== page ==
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ROGER OF WENDOVER Flowers of history. The history of England from the descent of the saxons to A.D. 1235. vol.2


Sir John Froissart's Chronicles of England, France, Spain and the Ajoining Countries from the latter part of the reign of Edward II to the coronation of Henry IV in 12 volumes 

Chronicles of Enguerrand De Monstrelet (Sir John Froissart's Chronicles continuation) in 13 volumes 

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Flowers of history. The history of England from the descent of the saxons to A.D. 1235. vol.2
page 538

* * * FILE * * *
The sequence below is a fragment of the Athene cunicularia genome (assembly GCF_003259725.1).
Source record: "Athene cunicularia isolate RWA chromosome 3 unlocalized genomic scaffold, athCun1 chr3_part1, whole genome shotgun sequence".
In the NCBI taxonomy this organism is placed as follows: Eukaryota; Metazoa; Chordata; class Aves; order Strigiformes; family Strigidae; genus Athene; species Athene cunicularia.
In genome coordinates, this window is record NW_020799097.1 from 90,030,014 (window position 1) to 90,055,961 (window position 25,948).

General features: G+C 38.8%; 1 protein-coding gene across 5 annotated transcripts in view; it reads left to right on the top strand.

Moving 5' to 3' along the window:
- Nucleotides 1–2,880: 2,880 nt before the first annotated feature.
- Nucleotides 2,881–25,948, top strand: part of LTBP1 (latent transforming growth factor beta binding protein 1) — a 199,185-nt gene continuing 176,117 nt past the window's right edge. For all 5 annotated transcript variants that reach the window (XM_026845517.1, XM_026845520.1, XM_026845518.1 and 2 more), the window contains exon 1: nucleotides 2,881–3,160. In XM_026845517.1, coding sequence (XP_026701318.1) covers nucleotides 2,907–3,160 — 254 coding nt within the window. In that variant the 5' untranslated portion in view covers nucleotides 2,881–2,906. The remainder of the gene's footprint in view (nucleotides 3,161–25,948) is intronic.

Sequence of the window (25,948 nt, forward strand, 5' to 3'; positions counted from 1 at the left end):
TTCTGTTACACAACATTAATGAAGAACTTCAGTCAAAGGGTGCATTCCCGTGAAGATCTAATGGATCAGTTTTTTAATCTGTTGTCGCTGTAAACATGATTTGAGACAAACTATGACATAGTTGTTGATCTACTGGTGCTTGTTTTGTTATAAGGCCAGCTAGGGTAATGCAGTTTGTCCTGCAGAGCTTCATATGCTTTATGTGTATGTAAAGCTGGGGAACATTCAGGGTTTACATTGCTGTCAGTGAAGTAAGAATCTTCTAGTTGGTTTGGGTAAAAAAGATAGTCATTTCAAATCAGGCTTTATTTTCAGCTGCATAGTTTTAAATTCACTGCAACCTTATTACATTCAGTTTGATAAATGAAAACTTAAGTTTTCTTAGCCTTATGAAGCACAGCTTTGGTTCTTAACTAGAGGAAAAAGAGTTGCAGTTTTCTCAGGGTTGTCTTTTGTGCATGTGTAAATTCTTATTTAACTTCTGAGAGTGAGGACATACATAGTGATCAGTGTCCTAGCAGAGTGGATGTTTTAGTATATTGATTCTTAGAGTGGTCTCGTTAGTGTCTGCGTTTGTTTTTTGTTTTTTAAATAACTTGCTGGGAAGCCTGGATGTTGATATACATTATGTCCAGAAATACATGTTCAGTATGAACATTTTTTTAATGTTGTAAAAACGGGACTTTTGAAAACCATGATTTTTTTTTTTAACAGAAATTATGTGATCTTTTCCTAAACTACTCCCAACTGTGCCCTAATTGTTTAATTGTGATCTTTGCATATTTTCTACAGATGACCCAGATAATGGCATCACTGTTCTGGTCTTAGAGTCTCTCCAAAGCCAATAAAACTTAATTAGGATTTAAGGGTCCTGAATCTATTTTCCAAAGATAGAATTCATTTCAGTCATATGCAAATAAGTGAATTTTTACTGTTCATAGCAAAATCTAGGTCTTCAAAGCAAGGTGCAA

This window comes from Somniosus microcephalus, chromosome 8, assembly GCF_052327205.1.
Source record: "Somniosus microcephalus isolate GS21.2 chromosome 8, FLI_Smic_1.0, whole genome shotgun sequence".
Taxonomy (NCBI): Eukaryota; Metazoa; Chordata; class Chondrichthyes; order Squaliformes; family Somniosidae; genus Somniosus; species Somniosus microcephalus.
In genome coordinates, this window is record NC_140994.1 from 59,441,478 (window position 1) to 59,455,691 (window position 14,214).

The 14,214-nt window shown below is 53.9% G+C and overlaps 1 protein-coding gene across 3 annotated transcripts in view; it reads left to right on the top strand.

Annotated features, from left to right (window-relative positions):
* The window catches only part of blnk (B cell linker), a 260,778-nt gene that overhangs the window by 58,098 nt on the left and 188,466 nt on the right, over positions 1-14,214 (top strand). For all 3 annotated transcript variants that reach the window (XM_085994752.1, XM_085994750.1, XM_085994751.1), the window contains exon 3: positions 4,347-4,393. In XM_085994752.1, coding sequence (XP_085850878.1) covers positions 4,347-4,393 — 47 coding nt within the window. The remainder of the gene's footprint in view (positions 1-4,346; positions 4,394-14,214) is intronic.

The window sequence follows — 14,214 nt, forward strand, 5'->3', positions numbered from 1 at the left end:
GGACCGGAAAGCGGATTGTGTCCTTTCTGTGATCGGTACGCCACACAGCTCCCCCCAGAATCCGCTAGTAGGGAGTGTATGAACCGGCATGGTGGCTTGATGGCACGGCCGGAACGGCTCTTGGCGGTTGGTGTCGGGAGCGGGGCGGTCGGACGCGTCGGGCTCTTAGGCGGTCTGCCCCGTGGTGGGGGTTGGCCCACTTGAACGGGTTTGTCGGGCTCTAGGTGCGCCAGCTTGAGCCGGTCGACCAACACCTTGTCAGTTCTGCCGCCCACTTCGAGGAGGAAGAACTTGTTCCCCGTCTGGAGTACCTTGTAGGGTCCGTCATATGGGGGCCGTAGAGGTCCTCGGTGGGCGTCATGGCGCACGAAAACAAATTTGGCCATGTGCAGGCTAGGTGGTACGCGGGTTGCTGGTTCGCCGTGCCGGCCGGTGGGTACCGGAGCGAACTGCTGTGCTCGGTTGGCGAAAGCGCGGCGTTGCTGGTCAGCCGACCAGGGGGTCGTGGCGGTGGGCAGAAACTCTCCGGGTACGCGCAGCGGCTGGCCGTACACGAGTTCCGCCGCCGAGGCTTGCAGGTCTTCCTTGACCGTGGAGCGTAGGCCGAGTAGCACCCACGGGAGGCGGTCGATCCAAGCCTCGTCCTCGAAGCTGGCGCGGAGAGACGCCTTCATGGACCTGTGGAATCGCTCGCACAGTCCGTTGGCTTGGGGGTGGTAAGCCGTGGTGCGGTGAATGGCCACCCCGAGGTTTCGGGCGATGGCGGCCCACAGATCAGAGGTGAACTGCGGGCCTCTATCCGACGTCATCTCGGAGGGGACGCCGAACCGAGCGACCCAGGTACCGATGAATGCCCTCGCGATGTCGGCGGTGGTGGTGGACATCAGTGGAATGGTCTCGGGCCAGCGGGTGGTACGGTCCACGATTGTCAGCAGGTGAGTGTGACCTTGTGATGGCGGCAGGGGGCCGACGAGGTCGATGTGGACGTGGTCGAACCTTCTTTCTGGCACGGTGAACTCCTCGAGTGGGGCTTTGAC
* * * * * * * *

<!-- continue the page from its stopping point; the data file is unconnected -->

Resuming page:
A.I). 12.30.] KINO IIE.VKY Λ Τ GASCONY. asked the king to allow them two hundred knights from his army, to join them in invading Normandy, and promised the king that they would without fail expel all the French race from that province ; this also Hubert the justiciary refused to allow, asserting that it would be unwise for the king to expose his soldiers to death just at his own pleasure. And thus these nobles found themselves wofully deceived, for the French king immediately disinherited them, and converted their castles and all their property tu his own uses. How the F.nqlish king marched into Gascony, nnd received homage there. After this the king of Kngland, by the advice of Hubert dc lîoiirg, marched from Brittany with his army through Anjou, and arrived in Poictou ; from this latter province he proceeded into (Jaseony, where he received the homage of the people, and, alter making arrangements for the security of that district, he returned into Poictou. and there he received the homage of a great many of the inhabitants. In this expedition, the king besieged the castle of Mirobelle, and owing to the commendable valour of the Knglish. who kept up fierce and continued assaults on it, ho com pelled the besieged to surrender, and then departed, taking them away as prisoners. In the month of August of this year, his holiness pope Gregory and the Roman emperor Frederick, hy means of the interposition of Christians and allies on both sides, came to terms of peace ; the Roman emperor went to Rome and was absolved, and all the places under the jurisdiction of the empire were restored to him in their former condition. This great priest and the most mighty emperor then feasted togcthi r for three days in the palace of the supreme pontili', and the cardinals and the nobles of the empire rejoiced in this sudden continuation of a peace of which they had given up all hope. In the same year, Ralph earl of Chester garrisoned and supplied with provisions and arms the castle at St. John de Bevtron. which Ivy hereditary right belonged to the countess his wife : for llenrv count of Brittany had given up that castle to the carl, whin he joined the side of the king of Kngland, and received from the kii j. all his possessions and rights in Kngland. (H the peace made between the French king and the barons. In this year, in the month of September, the French king at..I his mother the queen, and the nobles of that kingdom, who, siin e the death of king bonis had been at war one with another, as ha» been stated above, met at a conference to treat about a peace, which was arranged on the following terms : it was unanimously determined by the aforesaid nobles that the count of CI am; ague, who had been the principal cause of this discord, should assume the cross, and with a hundred knights should undertake a pilgrimage to th" Holy Land, there to light against the ι m mies ol t hrist , and the French king and his mother swore en the holy gospels, that thev would restore to each of them their riedite, ami tl.-n

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